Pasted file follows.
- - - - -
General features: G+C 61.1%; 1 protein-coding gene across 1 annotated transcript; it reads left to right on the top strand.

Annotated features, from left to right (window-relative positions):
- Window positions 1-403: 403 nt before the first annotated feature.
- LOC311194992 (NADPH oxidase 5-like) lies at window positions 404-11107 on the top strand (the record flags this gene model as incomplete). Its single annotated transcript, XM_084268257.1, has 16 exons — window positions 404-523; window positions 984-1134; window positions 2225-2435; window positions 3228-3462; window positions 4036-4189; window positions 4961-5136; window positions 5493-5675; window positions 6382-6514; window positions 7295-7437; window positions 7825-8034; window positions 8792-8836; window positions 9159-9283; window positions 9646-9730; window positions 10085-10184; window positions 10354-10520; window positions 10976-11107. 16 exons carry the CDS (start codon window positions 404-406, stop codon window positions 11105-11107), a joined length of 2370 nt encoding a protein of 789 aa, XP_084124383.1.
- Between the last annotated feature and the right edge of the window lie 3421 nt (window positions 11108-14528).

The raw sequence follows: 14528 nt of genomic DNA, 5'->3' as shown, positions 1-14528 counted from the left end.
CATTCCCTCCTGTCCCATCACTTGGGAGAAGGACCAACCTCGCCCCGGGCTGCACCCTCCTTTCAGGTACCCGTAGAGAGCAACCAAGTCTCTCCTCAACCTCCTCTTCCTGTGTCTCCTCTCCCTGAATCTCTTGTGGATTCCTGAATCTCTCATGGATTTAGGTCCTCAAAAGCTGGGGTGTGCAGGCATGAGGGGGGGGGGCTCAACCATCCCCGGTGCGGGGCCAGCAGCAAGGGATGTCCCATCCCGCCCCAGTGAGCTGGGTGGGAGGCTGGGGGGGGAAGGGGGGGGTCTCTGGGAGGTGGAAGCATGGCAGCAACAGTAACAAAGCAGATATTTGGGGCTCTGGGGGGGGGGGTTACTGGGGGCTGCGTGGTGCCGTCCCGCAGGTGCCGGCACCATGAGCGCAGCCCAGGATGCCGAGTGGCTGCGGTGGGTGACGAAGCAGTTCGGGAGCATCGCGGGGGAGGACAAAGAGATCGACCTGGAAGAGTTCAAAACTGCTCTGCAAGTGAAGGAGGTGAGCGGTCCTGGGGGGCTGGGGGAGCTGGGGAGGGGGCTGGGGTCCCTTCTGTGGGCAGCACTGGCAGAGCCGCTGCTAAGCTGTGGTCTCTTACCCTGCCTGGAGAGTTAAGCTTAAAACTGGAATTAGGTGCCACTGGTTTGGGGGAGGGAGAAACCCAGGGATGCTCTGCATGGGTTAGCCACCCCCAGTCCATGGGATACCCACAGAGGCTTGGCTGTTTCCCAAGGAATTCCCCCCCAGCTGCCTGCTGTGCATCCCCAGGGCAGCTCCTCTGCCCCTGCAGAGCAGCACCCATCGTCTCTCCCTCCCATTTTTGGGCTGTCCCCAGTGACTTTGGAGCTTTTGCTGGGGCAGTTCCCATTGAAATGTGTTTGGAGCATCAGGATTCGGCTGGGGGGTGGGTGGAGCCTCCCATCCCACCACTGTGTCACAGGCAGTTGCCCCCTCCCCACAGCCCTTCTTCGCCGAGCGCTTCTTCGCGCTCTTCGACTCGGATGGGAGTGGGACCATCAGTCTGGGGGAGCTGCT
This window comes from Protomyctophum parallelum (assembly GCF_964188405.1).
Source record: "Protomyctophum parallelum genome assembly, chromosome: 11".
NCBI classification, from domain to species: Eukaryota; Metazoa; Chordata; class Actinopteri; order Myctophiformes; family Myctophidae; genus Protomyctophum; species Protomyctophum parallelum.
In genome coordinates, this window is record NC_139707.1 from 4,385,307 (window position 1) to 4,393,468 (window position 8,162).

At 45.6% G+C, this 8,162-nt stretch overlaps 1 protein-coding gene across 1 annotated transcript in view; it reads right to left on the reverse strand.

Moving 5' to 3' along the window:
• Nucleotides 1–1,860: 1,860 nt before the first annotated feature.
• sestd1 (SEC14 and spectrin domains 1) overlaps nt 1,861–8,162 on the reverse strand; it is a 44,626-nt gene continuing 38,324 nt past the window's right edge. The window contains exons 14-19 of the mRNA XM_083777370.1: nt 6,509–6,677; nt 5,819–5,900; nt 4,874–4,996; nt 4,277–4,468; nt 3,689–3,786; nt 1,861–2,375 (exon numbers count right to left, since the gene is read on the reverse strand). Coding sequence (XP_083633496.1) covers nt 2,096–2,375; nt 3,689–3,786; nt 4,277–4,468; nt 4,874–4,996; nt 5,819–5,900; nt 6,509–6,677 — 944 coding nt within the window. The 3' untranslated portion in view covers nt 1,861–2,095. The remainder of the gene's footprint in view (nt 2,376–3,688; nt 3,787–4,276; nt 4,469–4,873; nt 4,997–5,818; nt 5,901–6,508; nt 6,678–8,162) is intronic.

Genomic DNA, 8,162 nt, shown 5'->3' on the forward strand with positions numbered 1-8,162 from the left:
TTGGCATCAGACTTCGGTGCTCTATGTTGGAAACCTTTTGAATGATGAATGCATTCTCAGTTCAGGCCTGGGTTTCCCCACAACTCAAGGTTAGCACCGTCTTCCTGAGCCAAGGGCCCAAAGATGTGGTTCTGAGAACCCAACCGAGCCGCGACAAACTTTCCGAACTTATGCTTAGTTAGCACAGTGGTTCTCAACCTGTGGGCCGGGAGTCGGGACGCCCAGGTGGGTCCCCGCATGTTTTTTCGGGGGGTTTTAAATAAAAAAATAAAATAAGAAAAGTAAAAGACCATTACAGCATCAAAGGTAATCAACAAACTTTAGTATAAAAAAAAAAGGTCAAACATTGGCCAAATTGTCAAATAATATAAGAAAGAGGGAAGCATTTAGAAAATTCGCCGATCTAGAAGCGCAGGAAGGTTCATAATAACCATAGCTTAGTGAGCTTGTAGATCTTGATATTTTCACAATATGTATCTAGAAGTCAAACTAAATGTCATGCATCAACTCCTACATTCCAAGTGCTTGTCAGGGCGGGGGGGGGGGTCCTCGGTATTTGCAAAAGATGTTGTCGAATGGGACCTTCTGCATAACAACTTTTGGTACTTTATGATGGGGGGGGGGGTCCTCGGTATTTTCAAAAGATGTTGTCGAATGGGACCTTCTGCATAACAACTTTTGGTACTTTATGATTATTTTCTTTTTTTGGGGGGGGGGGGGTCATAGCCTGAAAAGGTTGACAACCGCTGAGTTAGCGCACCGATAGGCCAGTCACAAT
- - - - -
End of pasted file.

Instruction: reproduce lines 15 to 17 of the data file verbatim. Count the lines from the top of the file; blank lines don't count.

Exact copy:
• sestd1 (SEC14 and spectrin domains 1) overlaps nt 1,861–8,162 on the reverse strand; it is a 44,626-nt gene continuing 38,324 nt past the window's right edge. The window contains exons 14-19 of the mRNA XM_083777370.1: nt 6,509–6,677; nt 5,819–5,900; nt 4,874–4,996; nt 4,277–4,468; nt 3,689–3,786; nt 1,861–2,375 (exon numbers count right to left, since the gene is read on the reverse strand). Coding sequence (XP_083633496.1) covers nt 2,096–2,375; nt 3,689–3,786; nt 4,277–4,468; nt 4,874–4,996; nt 5,819–5,900; nt 6,509–6,677 — 944 coding nt within the window. The 3' untranslated portion in view covers nt 1,861–2,095. The remainder of the gene's footprint in view (nt 2,376–3,688; nt 3,787–4,276; nt 4,469–4,873; nt 4,997–5,818; nt 5,901–6,508; nt 6,678–8,162) is intronic.

Genomic DNA, 8,162 nt, shown 5'->3' on the forward strand with positions numbered 1-8,162 from the left:
TTGGCATCAGACTTCGGTGCTCTATGTTGGAAACCTTTTGAATGATGAATGCATTCTCAGTTCAGGCCTGGGTTTCCCCACAACTCAAGGTTAGCACCGTCTTCCTGAGCCAAGGGCCCAAAGATGTGGTTCTGAGAACCCAACCGAGCCGCGACAAACTTTCCGAACTTATGCTTAGTTAGCACAGTGGTTCTCAACCTGTGGGCCGGGAGTCGGGACGCCCAGGTGGGTCCCCGCATGTTTTTTCGGGGGGTTTTAAATAAAAAAATAAAATAAGAAAAGTAAAAGACCATTACAGCATCAAAGGTAATCAACAAACTTTAGTATAAAAAAAAAAGGTCAAACATTGGCCAAATTGTCAAATAATATAAGAAAGAGGGAAGCATTTAGAAAATTCGCCGATCTAGAAGCGCAGGAAGGTTCATAATAACCATAGCTTAGTGAGCTTGTAGATCTTGATATTTTCACAATATGTATCTAGAAGTCAAACTAAATGTCATGCATCAACTCCTACATTCCAAGTGCTTGTCAGGGCGGGGGGGGGGGTCCTCGGTATTTGCAAAAGATGTTGTCGAATGGGACCTTCTGCATAACAACTTTTGGTACTTTATGATGGGGGGGGGGGTCCTCGGTATTTTCAAAAGATGTTGTCGAATGGGACCTTCTGCATAACAACTTTTGGTACTTTATGATTATTTTCTTTTTTTGGGGGGGGGGGGGTCATAGCCTGAAAAGGTTGACAACCGCTGAGTTAGCGCACCGATAGGCCAGTCACAAT